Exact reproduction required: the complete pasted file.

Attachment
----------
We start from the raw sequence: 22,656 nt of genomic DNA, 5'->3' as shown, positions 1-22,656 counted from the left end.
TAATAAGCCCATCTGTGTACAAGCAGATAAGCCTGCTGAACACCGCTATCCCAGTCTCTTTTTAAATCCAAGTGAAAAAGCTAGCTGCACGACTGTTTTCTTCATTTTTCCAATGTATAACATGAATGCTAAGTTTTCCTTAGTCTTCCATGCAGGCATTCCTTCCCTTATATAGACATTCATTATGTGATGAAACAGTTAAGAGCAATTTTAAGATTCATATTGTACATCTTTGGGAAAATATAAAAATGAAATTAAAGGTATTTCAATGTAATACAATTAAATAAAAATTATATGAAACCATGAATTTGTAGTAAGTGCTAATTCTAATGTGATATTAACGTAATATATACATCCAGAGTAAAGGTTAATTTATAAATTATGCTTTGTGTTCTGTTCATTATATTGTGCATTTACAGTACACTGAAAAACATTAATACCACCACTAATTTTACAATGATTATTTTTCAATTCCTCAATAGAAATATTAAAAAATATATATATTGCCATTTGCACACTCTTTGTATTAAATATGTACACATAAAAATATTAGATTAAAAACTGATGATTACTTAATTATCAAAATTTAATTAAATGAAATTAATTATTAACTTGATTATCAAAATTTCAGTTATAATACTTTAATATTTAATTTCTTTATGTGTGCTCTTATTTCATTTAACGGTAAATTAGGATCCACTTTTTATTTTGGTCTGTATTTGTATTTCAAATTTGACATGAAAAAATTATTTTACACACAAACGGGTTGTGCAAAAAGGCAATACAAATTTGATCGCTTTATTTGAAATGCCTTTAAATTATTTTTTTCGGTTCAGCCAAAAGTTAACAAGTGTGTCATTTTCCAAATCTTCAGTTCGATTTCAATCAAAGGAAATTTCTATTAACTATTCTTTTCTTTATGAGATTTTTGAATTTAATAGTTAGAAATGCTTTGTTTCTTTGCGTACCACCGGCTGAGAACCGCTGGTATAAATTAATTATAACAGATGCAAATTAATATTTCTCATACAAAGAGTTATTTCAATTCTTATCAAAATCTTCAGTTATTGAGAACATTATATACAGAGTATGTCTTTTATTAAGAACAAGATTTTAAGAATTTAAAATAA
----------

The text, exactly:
We start from the raw sequence: 22,656 nt of genomic DNA, 5'->3' as shown, positions 1-22,656 counted from the left end.
TAATAAGCCCATCTGTGTACAAGCAGATAAGCCTGCTGAACACCGCTATCCCAGTCTCTTTTTAAATCCAAGTGAAAAAGCTAGCTGCACGACTGTTTTCTTCATTTTTCCAATGTATAACATGAATGCTAAGTTTTCCTTAGTCTTCCATGCAGGCATTCCTTCCCTTATATAGACATTCATTATGTGATGAAACAGTTAAGAGCAATTTTAAGATTCATATTGTACATCTTTGGGAAAATATAAAAATGAAATTAAAGGTATTTCAATGTAATACAATTAAATAAAAATTATATGAAACCATGAATTTGTAGTAAGTGCTAATTCTAATGTGATATTAACGTAATATATACATCCAGAGTAAAGGTTAATTTATAAATTATGCTTTGTGTTCTGTTCATTATATTGTGCATTTACAGTACACTGAAAAACATTAATACCACCACTAATTTTACAATGATTATTTTTCAATTCCTCAATAGAAATATTAAAAAATATATATATTGCCATTTGCACACTCTTTGTATTAAATATGTACACATAAAAATATTAGATTAAAAACTGATGATTACTTAATTATCAAAATTTAATTAAATGAAATTAATTATTAACTTGATTATCAAAATTTCAGTTATAATACTTTAATATTTAATTTCTTTATGTGTGCTCTTATTTCATTTAACGGTAAATTAGGATCCACTTTTTATTTTGGTCTGTATTTGTATTTCAAATTTGACATGAAAAAATTATTTTACACACAAACGGGTTGTGCAAAAAGGCAATACAAATTTGATCGCTTTATTTGAAATGCCTTTAAATTATTTTTTTCGGTTCAGCCAAAAGTTAACAAGTGTGTCATTTTCCAAATCTTCAGTTCGATTTCAATCAAAGGAAATTTCTATTAACTATTCTTTTCTTTATGAGATTTTTGAATTTAATAGTTAGAAATGCTTTGTTTCTTTGCGTACCACCGGCTGAGAACCGCTGGTATAAATTAATTATAACAGATGCAAATTAATATTTCTCATACAAAGAGTTATTTCAATTCTTATCAAAATCTTCAGTTATTGAGAACATTATATACAGAGTATGTCTTTTATTAAGAACAAGATTTTAAGAATTTAAAATAA